Would the world have ever heard reggae music or known the songs of Bob Marley if it weren't for Chris Blackwell? Probably. But if reggae's most controversial promoter hadn't taken such an interest in trying to get a white rock audience for Jamaica's pop music, Marley — and a host of other reggae artists — almost certainly wouldn't be the superstars they are today. Always the creative entrepreneur and savvy svengali, the innovative Blackwell took reggae to the top of the charts by marketing Bob Marley as an irresistible Rasta rebel and tweaking reggae's sound to appeal to white British and North American teens.
Born with a silver spoon in his mouth, the white British-Jamaican used his money and influence to forward his love of music. He helped kick start the Jamaican music industry alongside the island's future Prime Minister, and then nearly turned his back on it in favour of British rock. His company, Island Records, developed a reputation for releasing creative, underground and progressive rock in the late '60s and early '70s and diversified to include disco dance, punk, new wave and world music by the 1980s. Blackwell himself was at the helm of many a band's career, producing, managing and inking deals. He started by delivering records in a Mini Cooper and eventually built the largest independent record label in the UK, not only by using his knack for discovering new talent and trends, but by gaining a reputation for giving musicians artistic control and being a straight-shooting business man. He was the driving force behind such diverse artists as Cat Stevens, Jimmy Cliff, Traffic, Robert Palmer, Roxy Music, Jethro Tull, Steel Pulse, B-52s, Grace Jones, Sly and Robbie, Melissa Ethridge, King Sunny Ade, U2, and the Cranberries.
Though Blackwell sold Island in 1989, he remained active in the company until 1997, whereupon he started a new label called Palm. With the new imprint Blackwell has diversified into film and with his hotel company, Island Outpost, he has developed a group of luxury resorts including Ian Fleming's former residence, Goldeneye.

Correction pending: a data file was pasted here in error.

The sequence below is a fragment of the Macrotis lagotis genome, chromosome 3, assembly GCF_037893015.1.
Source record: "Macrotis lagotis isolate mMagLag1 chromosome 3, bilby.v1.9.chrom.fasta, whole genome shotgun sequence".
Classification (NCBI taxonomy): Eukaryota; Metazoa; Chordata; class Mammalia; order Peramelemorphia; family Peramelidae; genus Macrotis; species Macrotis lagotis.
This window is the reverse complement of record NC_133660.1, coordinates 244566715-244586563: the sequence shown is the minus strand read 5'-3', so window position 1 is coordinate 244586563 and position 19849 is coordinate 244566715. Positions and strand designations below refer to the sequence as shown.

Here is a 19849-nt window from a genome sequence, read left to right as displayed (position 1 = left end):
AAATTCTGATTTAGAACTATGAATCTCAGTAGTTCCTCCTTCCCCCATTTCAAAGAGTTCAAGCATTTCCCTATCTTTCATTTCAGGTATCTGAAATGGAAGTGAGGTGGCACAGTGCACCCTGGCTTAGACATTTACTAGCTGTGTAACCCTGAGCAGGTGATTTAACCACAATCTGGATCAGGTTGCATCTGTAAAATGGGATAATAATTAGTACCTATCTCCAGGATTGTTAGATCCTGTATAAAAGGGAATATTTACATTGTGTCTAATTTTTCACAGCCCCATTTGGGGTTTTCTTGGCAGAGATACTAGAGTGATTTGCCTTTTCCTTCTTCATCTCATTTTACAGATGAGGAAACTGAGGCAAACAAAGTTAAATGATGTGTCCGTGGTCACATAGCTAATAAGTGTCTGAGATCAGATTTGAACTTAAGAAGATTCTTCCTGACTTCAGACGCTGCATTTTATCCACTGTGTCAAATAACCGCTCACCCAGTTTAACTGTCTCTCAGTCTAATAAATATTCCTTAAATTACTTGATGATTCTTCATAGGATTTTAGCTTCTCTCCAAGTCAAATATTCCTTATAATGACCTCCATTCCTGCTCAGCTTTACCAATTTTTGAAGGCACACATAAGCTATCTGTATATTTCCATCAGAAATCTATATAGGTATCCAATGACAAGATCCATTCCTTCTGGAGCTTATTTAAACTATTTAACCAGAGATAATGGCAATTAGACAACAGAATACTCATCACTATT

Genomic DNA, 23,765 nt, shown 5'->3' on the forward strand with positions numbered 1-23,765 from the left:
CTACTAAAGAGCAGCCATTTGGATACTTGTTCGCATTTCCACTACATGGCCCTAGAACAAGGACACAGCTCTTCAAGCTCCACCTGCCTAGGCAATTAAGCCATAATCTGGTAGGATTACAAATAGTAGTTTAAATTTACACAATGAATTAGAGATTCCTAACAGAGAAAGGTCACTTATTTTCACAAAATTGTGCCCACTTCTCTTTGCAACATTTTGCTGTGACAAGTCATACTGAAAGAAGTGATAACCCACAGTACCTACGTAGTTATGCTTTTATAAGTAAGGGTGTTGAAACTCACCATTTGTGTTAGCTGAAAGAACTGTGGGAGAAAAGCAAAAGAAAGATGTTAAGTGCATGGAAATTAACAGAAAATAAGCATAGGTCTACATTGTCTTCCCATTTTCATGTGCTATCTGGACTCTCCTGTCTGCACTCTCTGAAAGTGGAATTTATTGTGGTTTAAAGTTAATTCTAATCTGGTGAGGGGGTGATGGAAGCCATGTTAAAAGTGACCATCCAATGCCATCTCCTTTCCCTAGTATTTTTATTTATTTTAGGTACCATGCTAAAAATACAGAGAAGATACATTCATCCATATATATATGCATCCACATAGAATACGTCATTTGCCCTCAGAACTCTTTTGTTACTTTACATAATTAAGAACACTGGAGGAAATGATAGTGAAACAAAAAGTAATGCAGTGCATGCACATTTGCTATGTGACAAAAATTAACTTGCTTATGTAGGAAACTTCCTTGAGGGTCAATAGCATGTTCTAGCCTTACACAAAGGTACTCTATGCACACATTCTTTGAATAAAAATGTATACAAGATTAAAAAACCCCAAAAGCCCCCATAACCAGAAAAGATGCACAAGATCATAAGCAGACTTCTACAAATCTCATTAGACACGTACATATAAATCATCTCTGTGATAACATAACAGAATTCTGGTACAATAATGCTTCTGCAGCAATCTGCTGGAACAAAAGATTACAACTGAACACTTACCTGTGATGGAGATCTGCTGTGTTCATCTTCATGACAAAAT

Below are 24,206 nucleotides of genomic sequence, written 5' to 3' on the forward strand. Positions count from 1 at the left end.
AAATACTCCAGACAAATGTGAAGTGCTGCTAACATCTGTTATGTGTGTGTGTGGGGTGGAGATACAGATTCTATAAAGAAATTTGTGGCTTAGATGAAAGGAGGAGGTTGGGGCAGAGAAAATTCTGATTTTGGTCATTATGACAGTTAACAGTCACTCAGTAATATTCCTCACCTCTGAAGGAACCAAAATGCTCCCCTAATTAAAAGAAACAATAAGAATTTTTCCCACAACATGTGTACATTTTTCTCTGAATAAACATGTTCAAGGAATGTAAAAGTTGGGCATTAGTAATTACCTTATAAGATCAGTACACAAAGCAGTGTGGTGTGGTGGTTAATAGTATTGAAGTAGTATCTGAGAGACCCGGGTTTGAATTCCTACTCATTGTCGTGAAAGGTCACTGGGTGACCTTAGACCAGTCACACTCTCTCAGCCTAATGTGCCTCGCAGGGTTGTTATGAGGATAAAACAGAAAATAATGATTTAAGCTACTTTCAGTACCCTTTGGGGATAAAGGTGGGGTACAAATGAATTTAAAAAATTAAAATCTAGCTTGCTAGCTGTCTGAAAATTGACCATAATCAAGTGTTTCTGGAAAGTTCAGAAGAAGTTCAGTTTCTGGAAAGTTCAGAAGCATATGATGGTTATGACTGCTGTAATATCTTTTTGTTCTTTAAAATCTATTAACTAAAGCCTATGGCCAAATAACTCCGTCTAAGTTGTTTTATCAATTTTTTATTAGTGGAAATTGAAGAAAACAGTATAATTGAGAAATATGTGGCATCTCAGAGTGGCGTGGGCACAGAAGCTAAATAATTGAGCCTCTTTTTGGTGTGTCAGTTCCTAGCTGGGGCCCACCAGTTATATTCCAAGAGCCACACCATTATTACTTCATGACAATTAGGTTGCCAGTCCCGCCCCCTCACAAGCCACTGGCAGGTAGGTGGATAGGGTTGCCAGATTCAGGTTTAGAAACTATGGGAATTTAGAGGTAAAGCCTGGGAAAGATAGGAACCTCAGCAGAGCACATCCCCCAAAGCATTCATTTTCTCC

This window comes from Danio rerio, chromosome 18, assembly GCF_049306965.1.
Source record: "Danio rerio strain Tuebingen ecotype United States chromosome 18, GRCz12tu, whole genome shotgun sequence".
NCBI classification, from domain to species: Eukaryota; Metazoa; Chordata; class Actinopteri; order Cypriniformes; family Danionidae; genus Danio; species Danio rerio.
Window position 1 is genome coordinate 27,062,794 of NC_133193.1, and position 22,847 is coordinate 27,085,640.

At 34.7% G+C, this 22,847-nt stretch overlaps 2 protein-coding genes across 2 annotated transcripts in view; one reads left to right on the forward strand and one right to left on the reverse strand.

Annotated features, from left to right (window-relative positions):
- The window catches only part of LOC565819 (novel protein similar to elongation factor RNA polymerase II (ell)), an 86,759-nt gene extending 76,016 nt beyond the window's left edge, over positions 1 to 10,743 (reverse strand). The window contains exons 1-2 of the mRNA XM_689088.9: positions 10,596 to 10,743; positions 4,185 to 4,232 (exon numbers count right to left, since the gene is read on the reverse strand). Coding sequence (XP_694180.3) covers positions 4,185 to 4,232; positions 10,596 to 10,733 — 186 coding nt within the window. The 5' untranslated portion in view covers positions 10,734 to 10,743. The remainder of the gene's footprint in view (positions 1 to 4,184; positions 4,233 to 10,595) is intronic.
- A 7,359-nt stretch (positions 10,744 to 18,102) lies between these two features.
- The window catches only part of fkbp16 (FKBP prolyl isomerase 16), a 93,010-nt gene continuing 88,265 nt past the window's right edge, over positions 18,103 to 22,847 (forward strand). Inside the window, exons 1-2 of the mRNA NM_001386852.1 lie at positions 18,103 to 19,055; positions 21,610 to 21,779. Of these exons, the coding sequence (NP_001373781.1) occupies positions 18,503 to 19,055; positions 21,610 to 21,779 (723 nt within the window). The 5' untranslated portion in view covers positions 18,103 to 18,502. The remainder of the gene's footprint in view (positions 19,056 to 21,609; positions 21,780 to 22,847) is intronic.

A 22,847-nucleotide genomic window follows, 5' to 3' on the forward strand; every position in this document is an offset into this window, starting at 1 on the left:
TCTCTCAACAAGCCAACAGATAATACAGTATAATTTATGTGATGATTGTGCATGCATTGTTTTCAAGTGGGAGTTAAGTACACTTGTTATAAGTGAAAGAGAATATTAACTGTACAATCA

Chris Blackwell is born in London but moves to Jamaica soon after, where his father, Middletown Joseph Blackwell, becomes a Major in the Jamaican Regiment. His father's family had acquired wealth through the Crosse and Blackwell Foods Company and his mother, Blanche Lindo, is from one of 21 families considered to control Jamaica in the 20th century. Their fortune was made towards the end of slavery in sugar and Appleton rum.
1945 to early 1950s
Blackwell is sent to school in England at age eight. At age ten, he attends the prestigious Harrow private school but leaves at age 18. He is not an inspired student and instead spends his time developing his distribution skills by selling other students liquor and cigarettes. "I wasn't exactly expelled, but it was suggested that I might be happier elsewhere," he tells David Katz in a 2004 interview with Air Jamaica's Sky Writings magazine.
Blackwell fails to get his General Certificate qualifications for university but works briefly at Price Waterhouse Coopers accounting firm. He leaves soon after to try his hand at professional gambling. Unsure what to do with his life he spends the mid-‘50s between London and Kingston.
Blackwell returns to Jamaica and works various jobs including running a waterskiing school at the Half Moon Hotel (run by a cousin), renting cars to tourists, selling real estate and working as Assistant Aide-De-Camp to British High Commissioner Sir Hugh Foot, a family friend. "It was essentially the kind of job that was a gopher," he says of his employment.
During his stint at the Half Moon Blackwell befriends a jazz band from Bermuda lead by blind pianist Lance Hayward. He decides to record them and try his hand in the record business. Blackwell's first record label is called R&B Records and mainly focuses on "bluebeat" or Jamaican blues, an early mixture of American blues and ska. His intuitive business sense sees a hole in the Jamaican market, a still fledgling industry that up until now had only recorded calypso bands. Jamaica's record industry consists of Sound Systems playing the hottest tunes from the United States. Blackwell starts importing music from New York and sells it at vastly inflated amounts to Sound System operators. "One of the ways that I financed myself when I was starting my own record label in the late ‘50s was by bringing the latest, most obscure 78s down to Kingston to sell to Sound Systems. I would scratch off the titles on the labels so I could get a lot of money for them, since no one would know who the artist was for two or three months," he admits. (Quoted in the introduction to Reggae Explosion: The Story of Jamaican Music.) Sound System operators such as Coxsone Dodd and Duke Reid would soon start cutting their own records, just as Blackwell has already started to do.
Be the first to comment